Learn Increase and Decrease

Learning to increase and decrease in crochet is important for any shaping you'll want to do. As you advance in your craft you'll learn a lot of tricks and techniques for doing all kinds of patterns out there. What I'm sharing with you here is just the beginning and very easy. This page is just meant to give you an understanding of making your work larger or smaller as you go.

Yes, I know, there's a lot of little hair bows that are a lot prettier than this one. And you could even get much more creative with this basic pattern. However, this hair bow is very basic and teaches both increase and decrease (which is the ultimate purpose of the page anyway).

How to Increase and Decrease (Making a Hair Bow)

The lesson on increase and decrease will start with decrease. If you'd like to follow along with me you'll need any 4 ply cotton (actually any yarn will do), an I/9 (5.5mm) crochet hook (again you can pick whatever hook you like), and a rubber band made for hair. By the way, this is a good way to use up left over yarn (smile) - like using up the last of some yarn you made a sweater with. How about a bow to match your new half double crochet purse?

Chain (ch) 11 stitches and Single Crochet (sc) back 10 stitches.

Row 2: Chain (ch) 1 and turn, single crochet (sc) 1 more row for a total of 2 rows.

When you just need to decrease a little its as simple as crocheting 2 stitches together (which is the term most used in knitting) - or - this can be seen as skipping one stitch (which is the term used most for crochet). We'll call it Skip (sk) 1.

Row 3: Chain (ch) 1 and turn. Skip (sk) 1 stitch, Single Crochet (sc) 6 stitches (don't count the one you just made), Skip (sk) 1 stitch (you should now have 8 stitches total).

Your First Decrease

In this picture, where you see the needle, is the stitch you are going to skip. Single Crochet (sc) into the stitch with the scissors.

Your Second Decrease

Here, where you see the needle, is the stitch you are going to skip. Single Crocheting (sc) into the stitch with the scissors.

Rows 4 & 5: Chain (ch) 1 and turn. Single Crochet (sc) across.

Row 6: Chain (ch) 1 and turn. Skip (sk) 1 stitch, Single Crochet (sc) 4 stitches (don't count the one you just made), Skip (sk) 1 stitch (you should now have 6 stitches total).

Rows 7 & 8: Chain (ch) 1 and turn. Single Crochet (sc) across.

Note: Another way to decrease several stitches is to slip stitch on one side, and simply not crochet into the stitches on the other side. The side that has your crochet hook will always have to be slip stitches. At the end of your work you can simply not crochet into the stitches.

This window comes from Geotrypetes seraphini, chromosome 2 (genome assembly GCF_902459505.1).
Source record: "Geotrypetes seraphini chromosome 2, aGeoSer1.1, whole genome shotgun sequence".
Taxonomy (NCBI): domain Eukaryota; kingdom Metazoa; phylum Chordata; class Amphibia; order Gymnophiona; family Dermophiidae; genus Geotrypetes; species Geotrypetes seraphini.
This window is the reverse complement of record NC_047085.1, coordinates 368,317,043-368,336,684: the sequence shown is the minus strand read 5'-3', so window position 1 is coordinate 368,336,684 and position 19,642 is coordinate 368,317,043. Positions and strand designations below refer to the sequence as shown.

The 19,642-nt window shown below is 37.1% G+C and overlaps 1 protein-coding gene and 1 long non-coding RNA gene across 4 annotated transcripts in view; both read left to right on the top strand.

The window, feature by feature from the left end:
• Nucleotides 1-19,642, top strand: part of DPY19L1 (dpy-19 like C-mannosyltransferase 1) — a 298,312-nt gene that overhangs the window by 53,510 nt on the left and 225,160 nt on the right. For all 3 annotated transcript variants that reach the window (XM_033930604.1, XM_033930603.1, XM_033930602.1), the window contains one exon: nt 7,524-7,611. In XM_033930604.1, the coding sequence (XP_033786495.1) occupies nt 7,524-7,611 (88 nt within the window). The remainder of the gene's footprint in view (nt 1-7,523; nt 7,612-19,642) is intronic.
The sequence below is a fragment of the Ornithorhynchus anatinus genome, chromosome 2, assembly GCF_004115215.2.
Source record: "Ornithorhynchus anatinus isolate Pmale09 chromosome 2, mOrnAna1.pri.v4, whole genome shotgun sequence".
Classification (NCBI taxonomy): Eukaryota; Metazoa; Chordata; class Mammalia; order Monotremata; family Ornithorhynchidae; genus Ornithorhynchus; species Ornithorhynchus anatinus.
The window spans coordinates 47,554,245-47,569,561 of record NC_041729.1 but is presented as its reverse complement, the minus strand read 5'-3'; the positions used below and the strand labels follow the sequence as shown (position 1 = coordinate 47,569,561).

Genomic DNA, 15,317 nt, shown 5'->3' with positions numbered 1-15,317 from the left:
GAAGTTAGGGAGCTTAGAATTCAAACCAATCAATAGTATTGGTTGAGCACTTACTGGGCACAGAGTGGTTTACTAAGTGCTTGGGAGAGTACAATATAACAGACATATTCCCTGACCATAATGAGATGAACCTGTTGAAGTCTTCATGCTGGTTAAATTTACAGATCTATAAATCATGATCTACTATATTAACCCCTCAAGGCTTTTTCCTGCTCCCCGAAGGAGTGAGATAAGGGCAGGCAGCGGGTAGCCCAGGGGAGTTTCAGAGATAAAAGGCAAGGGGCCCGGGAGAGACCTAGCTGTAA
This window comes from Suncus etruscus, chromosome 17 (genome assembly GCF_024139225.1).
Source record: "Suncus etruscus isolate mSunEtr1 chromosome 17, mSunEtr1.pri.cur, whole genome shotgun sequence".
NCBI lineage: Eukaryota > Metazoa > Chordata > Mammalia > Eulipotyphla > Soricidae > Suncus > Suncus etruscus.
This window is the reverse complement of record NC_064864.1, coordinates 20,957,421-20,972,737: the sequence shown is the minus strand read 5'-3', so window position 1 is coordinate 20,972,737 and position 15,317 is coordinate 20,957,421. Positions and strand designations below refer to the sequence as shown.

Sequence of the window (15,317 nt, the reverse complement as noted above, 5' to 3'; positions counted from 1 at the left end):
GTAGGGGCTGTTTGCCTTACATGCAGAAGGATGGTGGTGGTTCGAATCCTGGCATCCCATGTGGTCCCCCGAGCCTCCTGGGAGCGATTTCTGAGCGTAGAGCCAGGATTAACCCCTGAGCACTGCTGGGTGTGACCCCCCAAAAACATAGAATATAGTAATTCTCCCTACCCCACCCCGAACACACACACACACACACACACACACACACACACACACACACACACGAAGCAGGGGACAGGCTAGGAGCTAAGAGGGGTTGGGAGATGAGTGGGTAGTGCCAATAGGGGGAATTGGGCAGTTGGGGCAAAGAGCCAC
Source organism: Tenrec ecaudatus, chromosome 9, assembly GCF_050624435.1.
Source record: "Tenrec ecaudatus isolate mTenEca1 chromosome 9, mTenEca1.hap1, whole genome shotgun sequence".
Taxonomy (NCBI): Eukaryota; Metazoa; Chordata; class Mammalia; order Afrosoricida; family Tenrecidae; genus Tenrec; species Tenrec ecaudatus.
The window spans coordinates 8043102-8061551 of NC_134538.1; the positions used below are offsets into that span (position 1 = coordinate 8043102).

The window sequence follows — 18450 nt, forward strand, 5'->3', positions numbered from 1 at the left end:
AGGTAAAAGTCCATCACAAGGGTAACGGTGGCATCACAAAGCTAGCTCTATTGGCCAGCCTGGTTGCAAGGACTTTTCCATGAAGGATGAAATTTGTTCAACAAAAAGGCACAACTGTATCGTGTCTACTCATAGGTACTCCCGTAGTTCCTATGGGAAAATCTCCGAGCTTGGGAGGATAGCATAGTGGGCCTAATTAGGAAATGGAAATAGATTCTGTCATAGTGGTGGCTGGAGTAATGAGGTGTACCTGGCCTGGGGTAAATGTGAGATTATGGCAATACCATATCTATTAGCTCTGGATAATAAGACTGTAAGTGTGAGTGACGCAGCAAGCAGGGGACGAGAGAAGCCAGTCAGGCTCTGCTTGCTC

Row 9: Chain (ch) 1 and turn. Slip Stitch (sl st) into the first two stitches, Single Crochet (sc) into the next 2 stitches and stop.

Rows 10 & 11: Chain (ch) 1 and turn. You will only be Single Crocheting (sc) into 2 stitches for both rows.

Note: If you want the little bow to be closer to the band you can just single crochet 1 row, or none. I like my bow to look a little bouncy.

Row 12: DO NOT chain (ch) and turn. Start single crocheting (sc) around the hair band.

The number of single crochet (sc) stitches will vary depending on the size of the hair band you're using. DO NOT push them tight as you go. However, carefully slide them reasonably close making sure they do not stretch the hair band.


Row 13: When you get all the way around hold your 2 start stitches on the rubber band behind the 2 stitches on the bow. Pick up both the 2 start stitches on the band and the 2 stitches on the bow and single crochet (sc) into them.


Row 14: Chain (ch) 1 and turn. Single crochet (sc) 2 stitches.

From this point the lesson on increase and decrease will focus on increasing stitches. Again there is a way to increase just a little - by crocheting 2 stitches into one. And, you can increase a lot by chaining more stitches at the end of the row.


Row 15: Chain (ch) 3, single crochet (sc) 2 into the chain, continue by single crocheting (sc) 2 more into the bow,


end by chaining (ch) 3 more stitches.

Row 16: Single Crochet (sc) into the chain 2 stitches. Single crochet (sc) to the end. You should have 6 stitches.

Row 17: Chain (ch) 1 and turn. Crochet 2 single crochet (sc) into the first stitch. Crochet 1 single crochet (sc) in the next 4 stitches. Crochet 2 single crochet (sc) in the last stitch. You should have 8 stitches now.

When you single crochet (sc) two stitches into the same stitch you are effectively adding 1 stitch to your work.

Rows 18 & 19: Chain (ch) 1 and turn. Single crochet (sc) across.

Row 20: Chain (ch) 1 and turn. Crochet 2 single crochet (sc) into the first stitch. Crochet 1 single crochet (sc) in the next 6 stitches. Crochet 2 single crochet (sc) in the last stitch. You should have 10 stitches.

Rows 21 & 22: Chain (ch) 1 and turn. Single crochet (sc) across.

Cut and tie off the cotton. Weave it into the piece.

As I said earlier, you will learn even more ways to increase and decrease as you follow patterns and other people's instructions. This page just focuses on the easiest two ways to help you shape what you are making.




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